‘Guilty’ or ‘glorious pleasures’?

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What is so guilty about (so-called) guilty pleasures?

Like most things in life it comes down to semantics. Because I’m stubborn, I’m going to challenge the commonly held view.

According to the Urban Dictionary a ‘guilty pleasure’ is  “something that you shouldn’t like, but like anyway.” Surely I’m not the first to ask “but why on earth not?!” Life is hard, really hard. So why “shouldn’t” we like something that gives us a momentary reprieve from the rigours of life (as long as that something doesn’t compromise our values or hurt another person)? There is no harm in harmless (so to speak). In fact the harm would lie in denying ourselves harmless pleasures.

I have what I refer to as a strong ‘guilt reflex’. Thanks to my upbringing, I am extremely quick to acquire and plague myself with genuine guilt over everything and anything (regardless of whether I am at fault or not). I don’t need to feel more guilty for the rare occasion that I actually do something nice for myself…thank you very much. Instead we should embrace and be proud of the little simple things that make life better.

Time and time again I realise that for someone who is so serious and thoughtful that I can come across as someone entirely different – someone really silly and lighthearted. I appear to get caught in one extreme or the other. Because I spend most of my time being so serious, my mind and body gives way to total silly abandonment whenever the opportunity presents itself, particularly when I am spending time with other people. I often get too self-conscious about how others perceive me. People often comment that I surprise them and I do or say things that people never expect. To me, the fact that individuals are complex and ever changing is fascinating and something to be embraced. It should encourage us to get to know people better rather than make us self-conscious and hide away to enjoy things on our own.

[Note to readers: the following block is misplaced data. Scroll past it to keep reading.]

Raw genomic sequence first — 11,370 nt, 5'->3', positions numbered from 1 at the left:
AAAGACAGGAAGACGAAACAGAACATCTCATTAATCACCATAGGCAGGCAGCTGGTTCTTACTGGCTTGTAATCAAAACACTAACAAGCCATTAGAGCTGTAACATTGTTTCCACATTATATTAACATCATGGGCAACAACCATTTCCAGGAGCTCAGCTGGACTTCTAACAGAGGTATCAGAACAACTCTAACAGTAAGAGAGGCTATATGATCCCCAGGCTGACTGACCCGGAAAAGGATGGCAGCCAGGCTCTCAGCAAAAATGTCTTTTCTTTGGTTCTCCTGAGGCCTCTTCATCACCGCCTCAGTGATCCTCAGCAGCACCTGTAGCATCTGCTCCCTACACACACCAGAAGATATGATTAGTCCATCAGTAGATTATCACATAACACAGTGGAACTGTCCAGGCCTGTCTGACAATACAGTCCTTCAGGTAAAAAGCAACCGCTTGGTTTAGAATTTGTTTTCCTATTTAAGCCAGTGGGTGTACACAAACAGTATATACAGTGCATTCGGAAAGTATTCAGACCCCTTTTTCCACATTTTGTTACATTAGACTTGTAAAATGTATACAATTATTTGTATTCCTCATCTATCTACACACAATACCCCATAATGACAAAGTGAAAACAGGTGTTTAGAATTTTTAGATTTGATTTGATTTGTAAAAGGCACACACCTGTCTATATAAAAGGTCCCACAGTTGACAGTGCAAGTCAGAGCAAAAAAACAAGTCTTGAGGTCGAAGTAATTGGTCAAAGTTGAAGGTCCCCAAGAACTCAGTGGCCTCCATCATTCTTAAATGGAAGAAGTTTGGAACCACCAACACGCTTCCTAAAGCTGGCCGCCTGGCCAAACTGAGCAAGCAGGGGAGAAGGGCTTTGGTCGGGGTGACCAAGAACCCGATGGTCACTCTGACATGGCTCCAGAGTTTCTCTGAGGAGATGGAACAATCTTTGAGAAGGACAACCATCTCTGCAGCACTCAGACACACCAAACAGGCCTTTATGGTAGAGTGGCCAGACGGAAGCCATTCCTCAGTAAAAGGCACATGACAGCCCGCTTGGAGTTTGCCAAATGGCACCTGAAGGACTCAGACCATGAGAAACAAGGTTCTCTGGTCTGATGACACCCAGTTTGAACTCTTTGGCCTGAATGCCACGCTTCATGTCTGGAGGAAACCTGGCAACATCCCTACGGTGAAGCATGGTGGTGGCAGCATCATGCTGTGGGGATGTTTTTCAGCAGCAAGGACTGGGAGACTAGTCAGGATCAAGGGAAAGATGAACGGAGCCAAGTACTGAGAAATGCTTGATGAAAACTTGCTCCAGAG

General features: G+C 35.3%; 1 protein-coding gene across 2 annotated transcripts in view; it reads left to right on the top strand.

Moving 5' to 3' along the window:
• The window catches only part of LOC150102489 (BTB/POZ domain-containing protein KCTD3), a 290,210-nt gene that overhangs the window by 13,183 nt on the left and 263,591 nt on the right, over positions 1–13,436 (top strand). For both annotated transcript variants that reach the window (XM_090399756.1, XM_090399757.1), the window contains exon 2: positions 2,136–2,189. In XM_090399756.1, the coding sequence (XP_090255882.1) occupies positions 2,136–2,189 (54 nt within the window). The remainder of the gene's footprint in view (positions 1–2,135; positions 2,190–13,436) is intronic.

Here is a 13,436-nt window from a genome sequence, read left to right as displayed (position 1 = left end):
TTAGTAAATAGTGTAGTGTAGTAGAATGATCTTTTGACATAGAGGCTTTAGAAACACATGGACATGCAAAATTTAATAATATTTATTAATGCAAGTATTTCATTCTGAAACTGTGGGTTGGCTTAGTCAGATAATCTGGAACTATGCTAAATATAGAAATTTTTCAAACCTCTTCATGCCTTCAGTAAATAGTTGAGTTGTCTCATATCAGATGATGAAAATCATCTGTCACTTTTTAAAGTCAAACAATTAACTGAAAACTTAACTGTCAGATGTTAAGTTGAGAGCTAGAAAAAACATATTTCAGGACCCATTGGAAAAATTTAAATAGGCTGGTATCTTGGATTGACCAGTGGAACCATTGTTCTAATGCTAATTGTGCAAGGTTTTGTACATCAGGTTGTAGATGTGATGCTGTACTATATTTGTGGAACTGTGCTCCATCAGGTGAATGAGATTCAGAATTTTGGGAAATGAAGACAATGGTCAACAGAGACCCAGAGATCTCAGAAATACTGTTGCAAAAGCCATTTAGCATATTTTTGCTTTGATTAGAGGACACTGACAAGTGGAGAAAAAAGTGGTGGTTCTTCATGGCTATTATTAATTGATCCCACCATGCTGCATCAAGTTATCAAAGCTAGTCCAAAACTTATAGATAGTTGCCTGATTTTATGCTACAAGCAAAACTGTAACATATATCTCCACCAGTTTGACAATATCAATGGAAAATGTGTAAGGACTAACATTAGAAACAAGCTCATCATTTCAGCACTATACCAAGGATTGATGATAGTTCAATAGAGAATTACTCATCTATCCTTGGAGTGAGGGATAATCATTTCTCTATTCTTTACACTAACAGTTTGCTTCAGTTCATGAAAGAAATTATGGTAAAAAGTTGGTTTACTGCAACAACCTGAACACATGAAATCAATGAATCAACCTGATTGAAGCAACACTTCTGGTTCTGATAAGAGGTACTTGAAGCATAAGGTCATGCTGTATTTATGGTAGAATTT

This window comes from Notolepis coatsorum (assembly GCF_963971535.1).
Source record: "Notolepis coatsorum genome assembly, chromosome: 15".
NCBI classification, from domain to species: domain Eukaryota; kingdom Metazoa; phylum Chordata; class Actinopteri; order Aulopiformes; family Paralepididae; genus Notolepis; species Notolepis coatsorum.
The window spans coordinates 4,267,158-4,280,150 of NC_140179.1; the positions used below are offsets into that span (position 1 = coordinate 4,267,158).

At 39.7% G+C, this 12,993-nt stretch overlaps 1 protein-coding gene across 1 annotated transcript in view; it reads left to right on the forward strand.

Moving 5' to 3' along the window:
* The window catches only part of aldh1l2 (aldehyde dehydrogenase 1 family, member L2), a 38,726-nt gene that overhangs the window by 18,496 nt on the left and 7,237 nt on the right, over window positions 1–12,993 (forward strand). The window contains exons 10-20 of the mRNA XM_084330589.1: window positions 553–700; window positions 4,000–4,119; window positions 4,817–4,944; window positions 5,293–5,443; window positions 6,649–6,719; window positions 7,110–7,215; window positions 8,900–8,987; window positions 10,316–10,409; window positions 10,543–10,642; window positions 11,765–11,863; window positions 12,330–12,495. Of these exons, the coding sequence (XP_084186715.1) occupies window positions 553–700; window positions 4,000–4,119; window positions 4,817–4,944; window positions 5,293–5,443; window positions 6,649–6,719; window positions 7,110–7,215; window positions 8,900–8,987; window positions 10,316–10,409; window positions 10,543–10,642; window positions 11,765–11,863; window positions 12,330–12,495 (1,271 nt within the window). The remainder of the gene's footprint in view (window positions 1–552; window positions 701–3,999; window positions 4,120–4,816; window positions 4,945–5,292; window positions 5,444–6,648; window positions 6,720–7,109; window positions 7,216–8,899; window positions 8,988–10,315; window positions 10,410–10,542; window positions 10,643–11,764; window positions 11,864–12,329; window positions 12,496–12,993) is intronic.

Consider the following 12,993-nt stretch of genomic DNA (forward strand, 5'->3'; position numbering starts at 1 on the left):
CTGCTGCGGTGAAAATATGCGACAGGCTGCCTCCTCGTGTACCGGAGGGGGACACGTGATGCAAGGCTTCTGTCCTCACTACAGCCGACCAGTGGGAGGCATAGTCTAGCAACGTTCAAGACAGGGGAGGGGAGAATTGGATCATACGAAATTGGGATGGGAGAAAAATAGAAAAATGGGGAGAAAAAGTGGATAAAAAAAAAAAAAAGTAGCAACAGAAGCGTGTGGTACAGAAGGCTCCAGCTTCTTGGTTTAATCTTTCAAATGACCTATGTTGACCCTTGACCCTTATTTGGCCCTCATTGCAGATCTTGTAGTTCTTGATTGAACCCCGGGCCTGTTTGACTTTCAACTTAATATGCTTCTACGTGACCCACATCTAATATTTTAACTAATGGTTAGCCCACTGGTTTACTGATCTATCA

I take pleasure in cheesy dance movies. Immediately after reading and contemplating articles on the extent to which World War I changed Australia (which I read just for fun), I watched ‘Step Up 2 The Streets’. It is not the first time I’ve watched it (nor will it be the last). I am not ashamed to admit that I watch them to appreciate the skill of the dancers and choreographers and to benefit from the therapeutic qualities of predictable plot lines.

At the end of the day these pleasures make me a better person. They encourage me to not take myself too seriously and to look at myself in a different way. Doing so provides so many opportunities for personal insight. Being self-aware is one of the greatest gifts of all. I’ve never been comfortable accepting compliments from people. Until one day, I heard that a compliment is like a gift. Instead of throwing it back in their face accept it and be thankful. Lets learn to accept the simple pleasures with open arms and say “thank you”.

What will you now call a ‘glorious’ instead of a ‘guilty pleasure’?

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